There was, apart from the RICS survey to which I have just referred, a CLA survey of landowners in 1989 which suggested that freedom to choose the length of a tenancy could lead to a 33 per cent. increase in new tenancies over a five-year period. That, again, is a helpful pointer. I fully appreciate the sensitivities which were referred to by the noble Lord but I can assure him that our aim, too, is to encourage successful tenanted farming.
My noble friend Lord Stanley predicted that under the Government's proposals existing tenants would take on more land rather than the new entrants. It is something of a counsel of despair to say that we should take no action if existing tenants might benefit the most. We want to benefit existing tenants as well as new entrants. Both of them need more opportunities. Besides, the National Federation of Young Farmers fully supports the Bill, so it clearly believes that its members will benefit. I share that belief.
The noble Lord, Lord Northbourne, referred to the provisions concerning arbitration on compensation. I believe that the noble Lord's points on compensation are covered in the Bill. For example, an arbitrator will be able to take account of the circumstances of the landlord--for instance, whether he can afford to pay any eventual compensation--when deciding whether to give approval for a tenant to make an improvement that the landlord might not necessarily want. I am sure that we can deal with that kind of detail at later stages of our debates.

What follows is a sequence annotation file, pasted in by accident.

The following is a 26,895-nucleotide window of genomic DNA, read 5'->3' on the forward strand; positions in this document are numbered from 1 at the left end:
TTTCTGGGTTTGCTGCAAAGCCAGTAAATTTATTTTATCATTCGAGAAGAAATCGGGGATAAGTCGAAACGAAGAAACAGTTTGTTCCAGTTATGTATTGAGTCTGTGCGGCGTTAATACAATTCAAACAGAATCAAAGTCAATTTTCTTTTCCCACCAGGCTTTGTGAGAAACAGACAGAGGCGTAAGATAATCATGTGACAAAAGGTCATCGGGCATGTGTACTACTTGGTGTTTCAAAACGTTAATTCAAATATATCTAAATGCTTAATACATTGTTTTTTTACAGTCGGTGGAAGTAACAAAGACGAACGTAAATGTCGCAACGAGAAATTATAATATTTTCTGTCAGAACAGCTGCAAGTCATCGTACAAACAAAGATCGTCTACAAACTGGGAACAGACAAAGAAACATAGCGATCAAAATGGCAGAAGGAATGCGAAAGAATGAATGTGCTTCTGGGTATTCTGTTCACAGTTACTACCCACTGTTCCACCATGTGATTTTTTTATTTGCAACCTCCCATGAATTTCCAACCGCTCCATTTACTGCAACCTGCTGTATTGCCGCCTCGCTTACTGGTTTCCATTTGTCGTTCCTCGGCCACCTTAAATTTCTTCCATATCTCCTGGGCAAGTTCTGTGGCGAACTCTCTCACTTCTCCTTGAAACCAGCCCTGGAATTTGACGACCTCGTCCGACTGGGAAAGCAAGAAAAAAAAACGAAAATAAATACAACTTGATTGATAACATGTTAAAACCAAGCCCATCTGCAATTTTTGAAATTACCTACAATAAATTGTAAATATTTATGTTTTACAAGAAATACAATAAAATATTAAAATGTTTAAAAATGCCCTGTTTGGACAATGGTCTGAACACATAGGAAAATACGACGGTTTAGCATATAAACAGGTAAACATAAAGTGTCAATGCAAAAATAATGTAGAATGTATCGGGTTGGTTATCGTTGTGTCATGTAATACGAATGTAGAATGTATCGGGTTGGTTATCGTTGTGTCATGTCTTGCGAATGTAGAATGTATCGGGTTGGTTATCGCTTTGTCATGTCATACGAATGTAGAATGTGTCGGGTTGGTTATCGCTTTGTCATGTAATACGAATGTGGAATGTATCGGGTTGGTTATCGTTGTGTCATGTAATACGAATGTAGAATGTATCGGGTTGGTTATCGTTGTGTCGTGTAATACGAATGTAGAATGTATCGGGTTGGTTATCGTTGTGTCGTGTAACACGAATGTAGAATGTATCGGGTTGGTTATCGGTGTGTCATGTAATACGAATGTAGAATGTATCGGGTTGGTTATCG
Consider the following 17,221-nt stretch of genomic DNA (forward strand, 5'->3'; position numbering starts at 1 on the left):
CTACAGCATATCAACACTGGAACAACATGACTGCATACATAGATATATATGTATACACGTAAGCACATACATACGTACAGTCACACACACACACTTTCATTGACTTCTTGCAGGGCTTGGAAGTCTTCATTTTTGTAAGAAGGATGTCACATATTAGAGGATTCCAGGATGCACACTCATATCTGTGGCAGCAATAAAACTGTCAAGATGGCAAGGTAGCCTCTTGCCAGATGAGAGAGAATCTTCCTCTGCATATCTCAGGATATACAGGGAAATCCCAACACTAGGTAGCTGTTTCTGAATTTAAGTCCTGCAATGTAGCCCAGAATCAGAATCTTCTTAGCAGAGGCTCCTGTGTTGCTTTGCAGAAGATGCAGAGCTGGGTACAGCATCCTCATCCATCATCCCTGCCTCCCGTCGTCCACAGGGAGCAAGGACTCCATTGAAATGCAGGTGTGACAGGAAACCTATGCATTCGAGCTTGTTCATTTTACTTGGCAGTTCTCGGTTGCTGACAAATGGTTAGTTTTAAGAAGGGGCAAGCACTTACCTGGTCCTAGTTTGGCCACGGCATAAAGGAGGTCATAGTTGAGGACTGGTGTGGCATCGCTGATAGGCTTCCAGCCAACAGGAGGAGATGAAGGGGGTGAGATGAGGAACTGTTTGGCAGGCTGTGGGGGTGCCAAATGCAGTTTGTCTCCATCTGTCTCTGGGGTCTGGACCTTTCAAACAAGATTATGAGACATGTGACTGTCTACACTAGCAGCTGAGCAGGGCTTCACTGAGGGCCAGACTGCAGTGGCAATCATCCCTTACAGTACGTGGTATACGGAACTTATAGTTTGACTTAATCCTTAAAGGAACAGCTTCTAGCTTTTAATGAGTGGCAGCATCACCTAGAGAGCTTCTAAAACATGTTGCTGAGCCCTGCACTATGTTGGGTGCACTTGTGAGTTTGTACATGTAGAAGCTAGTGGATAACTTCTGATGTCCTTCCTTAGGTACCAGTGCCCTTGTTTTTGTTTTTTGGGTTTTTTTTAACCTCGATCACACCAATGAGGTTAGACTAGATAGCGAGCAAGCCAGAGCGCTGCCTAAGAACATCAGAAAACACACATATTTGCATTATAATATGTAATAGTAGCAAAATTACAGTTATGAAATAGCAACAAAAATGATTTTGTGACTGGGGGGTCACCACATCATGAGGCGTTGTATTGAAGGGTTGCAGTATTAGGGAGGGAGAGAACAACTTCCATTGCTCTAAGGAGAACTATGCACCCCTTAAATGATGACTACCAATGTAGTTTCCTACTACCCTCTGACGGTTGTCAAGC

The noble Lord also expressed his concerns on housing for tenants. Under the terms of the Bill many young people may be more secure than they are at the moment. As we have heard, the recent RICS survey showed that more than half the lettings of equipped farms were likely to be for 10 years or more. We should compare that with the current situation where 75 per cent. of new lettings are for terms of fewer than five years. In future, tenants will be able to make their own judgments when taking on a tenancy. They will know the term date from the start, and with more tenancies available they should have fewer problems finding a new tenancy to take on. I ask the party opposite in particular to reflect on that point before pursuing their reservations about the Bill to subsequent stages.